April 7, 2013

Coaching kills the batting star

Young batsmen seem to be developing more slowly these days than in the past

Recently I stated that the Australian production line has slowed to a crawl, which begs the question: are there alternatives to developing young batsmen for an international career?

I was surprised last August when I attended the Under-19 World Cup to find that among the major nations, in all bar one case, the fast bowlers were way ahead of the batsmen in development. The exception was India. They had batsmen with uncomplicated footwork who also possessed the shots to take charge of an attack, with Unmukt Chand being the standout.

My mind went back to when I first saw Ricky Ponting as a 17-year-old at the cricket academy. After five minutes it was obvious that here was a young batsman who looked every inch an international player. Apart from Chand, I didn't see one batsman at the U-19 World Cup who displayed similar traits.

Ponting recently questioned the amount of short-form cricket now played by batsmen in their development stages. In an interesting observation about his junior days, he indicated he had to be removed by the bowler, not by a set of rules. "I was batting until someone got me out, and if that took them a week then that's how long it took them," he said.

In trying to devise a better method to produce batsmen for the modern game, is it worth delving into the past to improve the future? Along with the example of Ponting's upbringing, there's further compelling evidence from the background of both Garry Sobers and Javed Miandad - two champion batsmen with totally different styles, who played a lot of their youth cricket on the street.

When asked why he batted without a thigh pad, Sobers said he grew up using a picket off a fence, facing bowlers delivering a rock that was rounded into shape with tape, while playing on a rutted road. He explained it was in his best interests to hit the unpredictably deviating "ball", because if he missed, it was going to hurt.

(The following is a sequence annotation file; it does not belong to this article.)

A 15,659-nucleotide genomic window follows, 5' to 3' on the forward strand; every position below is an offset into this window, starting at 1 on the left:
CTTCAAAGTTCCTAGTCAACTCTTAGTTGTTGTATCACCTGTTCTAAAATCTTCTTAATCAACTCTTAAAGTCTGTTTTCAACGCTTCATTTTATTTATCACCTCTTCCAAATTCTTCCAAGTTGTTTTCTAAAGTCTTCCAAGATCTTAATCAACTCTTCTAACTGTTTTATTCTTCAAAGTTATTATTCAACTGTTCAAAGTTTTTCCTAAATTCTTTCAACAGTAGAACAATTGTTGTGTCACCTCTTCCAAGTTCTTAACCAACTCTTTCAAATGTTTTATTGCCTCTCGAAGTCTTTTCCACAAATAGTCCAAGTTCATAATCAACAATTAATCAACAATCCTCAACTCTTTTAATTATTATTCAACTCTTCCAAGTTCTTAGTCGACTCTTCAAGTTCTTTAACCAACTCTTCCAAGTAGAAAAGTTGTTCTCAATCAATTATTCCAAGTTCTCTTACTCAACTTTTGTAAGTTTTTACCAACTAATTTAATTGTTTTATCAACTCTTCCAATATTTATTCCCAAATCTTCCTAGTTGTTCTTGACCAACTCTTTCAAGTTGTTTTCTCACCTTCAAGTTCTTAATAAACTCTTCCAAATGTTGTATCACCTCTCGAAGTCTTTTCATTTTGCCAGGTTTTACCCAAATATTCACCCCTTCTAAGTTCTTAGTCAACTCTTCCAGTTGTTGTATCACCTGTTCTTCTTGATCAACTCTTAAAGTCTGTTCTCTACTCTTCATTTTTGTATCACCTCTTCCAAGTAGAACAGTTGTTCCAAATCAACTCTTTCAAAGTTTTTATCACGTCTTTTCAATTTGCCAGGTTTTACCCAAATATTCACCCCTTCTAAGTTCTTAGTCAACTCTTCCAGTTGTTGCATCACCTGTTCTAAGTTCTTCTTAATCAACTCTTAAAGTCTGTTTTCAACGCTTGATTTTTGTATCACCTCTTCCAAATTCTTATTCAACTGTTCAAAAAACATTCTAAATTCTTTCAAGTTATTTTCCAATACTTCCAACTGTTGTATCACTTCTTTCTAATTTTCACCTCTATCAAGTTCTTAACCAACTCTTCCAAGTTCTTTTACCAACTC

Then there's the development of Sachin Tendulkar. He played in hundreds of matches on the Mumbai maidans, often moving from one game to another on the same day. Contrast this with the structured net sessions or long stints facing a bowling machine that a youth cricketer currently endures.

Having benefitted as a youngster from good coaching, I was appalled when I read former Australia legspinner Bill O'Reilly's sentiments on the breed. "If you see a coach coming," O'Reilly wrote, "run and hide behind a tree." However, I eventually came to the conclusion that if you don't receive good coaching when you're young then you're better off with none at all. Like O'Reilly, many of Australia's champions came from the bush and learned by practising their art in unusual ways for hours on end. Don Bradman, Stan McCabe and Doug Walters were three batsmen in this category. The conclusion to be drawn? They worked things out for themselves and eventually knew their own game inside out.

This accords with the 2013 TED talk on child learning delivered by Sugata Mitra. The eminent professor suggested it's best to pose a question to kids and let them unearth the solution for themselves. This is what Bradman, Sobers, Tendulkar and Miandad were doing in different ways. They also benefited from playing against men at a young age, which is one sure way to hasten the development process.

There are now more coaches in the game but there's less batting artistry. The modern methods are often devised to produce more power and better hitters, with a leaning to the agricultural rather than any pretence of artistry. Often, this is a case of mistaking change for improvement.

In his coaching book Sobers laments: "One of the tragedies of cricket coaching is that the greatness of the game's best players has been revered but never followed, praised but never preached." He has a point. The players with the best records succeed more often under all conditions than those with inferior statistics.

Tendulkar and Michael Hussey are good modern examples. They both developed a solid batting foundation complemented by a wide range of strokes and then adapted their game to the different forms. This is a better proposition than taking a hitter's approach to batting and then hoping it translates into success in the long form of the game.

Former Australia captain Ian Chappell is now a cricket commentator for Channel 9, and a columnist